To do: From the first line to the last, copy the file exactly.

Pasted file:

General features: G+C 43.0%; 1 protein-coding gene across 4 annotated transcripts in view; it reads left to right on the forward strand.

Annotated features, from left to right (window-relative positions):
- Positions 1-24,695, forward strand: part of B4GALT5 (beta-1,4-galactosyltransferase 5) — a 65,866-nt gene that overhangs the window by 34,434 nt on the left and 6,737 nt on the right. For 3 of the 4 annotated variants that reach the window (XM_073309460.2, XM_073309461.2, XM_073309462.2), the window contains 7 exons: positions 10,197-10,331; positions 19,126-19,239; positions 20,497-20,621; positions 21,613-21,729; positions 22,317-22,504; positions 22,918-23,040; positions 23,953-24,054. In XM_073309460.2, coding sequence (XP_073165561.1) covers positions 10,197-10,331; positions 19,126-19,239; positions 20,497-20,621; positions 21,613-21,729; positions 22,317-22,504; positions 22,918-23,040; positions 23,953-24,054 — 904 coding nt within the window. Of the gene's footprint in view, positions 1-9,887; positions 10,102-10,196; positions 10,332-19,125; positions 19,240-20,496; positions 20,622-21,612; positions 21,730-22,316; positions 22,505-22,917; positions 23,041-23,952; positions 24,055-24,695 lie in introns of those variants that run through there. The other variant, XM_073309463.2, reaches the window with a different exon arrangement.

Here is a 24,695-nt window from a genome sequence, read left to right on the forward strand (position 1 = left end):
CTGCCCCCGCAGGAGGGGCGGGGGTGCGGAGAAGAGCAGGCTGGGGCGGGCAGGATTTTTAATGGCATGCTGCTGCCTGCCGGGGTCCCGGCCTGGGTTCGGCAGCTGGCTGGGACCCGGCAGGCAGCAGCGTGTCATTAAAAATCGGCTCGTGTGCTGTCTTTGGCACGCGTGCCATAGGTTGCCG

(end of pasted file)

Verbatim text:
General features: G+C 43.0%; 1 protein-coding gene across 4 annotated transcripts in view; it reads left to right on the forward strand.

Annotated features, from left to right (window-relative positions):
- Positions 1-24,695, forward strand: part of B4GALT5 (beta-1,4-galactosyltransferase 5) — a 65,866-nt gene that overhangs the window by 34,434 nt on the left and 6,737 nt on the right. For 3 of the 4 annotated variants that reach the window (XM_073309460.2, XM_073309461.2, XM_073309462.2), the window contains 7 exons: positions 10,197-10,331; positions 19,126-19,239; positions 20,497-20,621; positions 21,613-21,729; positions 22,317-22,504; positions 22,918-23,040; positions 23,953-24,054. In XM_073309460.2, coding sequence (XP_073165561.1) covers positions 10,197-10,331; positions 19,126-19,239; positions 20,497-20,621; positions 21,613-21,729; positions 22,317-22,504; positions 22,918-23,040; positions 23,953-24,054 — 904 coding nt within the window. Of the gene's footprint in view, positions 1-9,887; positions 10,102-10,196; positions 10,332-19,125; positions 19,240-20,496; positions 20,622-21,612; positions 21,730-22,316; positions 22,505-22,917; positions 23,041-23,952; positions 24,055-24,695 lie in introns of those variants that run through there. The other variant, XM_073309463.2, reaches the window with a different exon arrangement.

Here is a 24,695-nt window from a genome sequence, read left to right on the forward strand (position 1 = left end):
CTGCCCCCGCAGGAGGGGCGGGGGTGCGGAGAAGAGCAGGCTGGGGCGGGCAGGATTTTTAATGGCATGCTGCTGCCTGCCGGGGTCCCGGCCTGGGTTCGGCAGCTGGCTGGGACCCGGCAGGCAGCAGCGTGTCATTAAAAATCGGCTCGTGTGCTGTCTTTGGCACGCGTGCCATAGGTTGCCG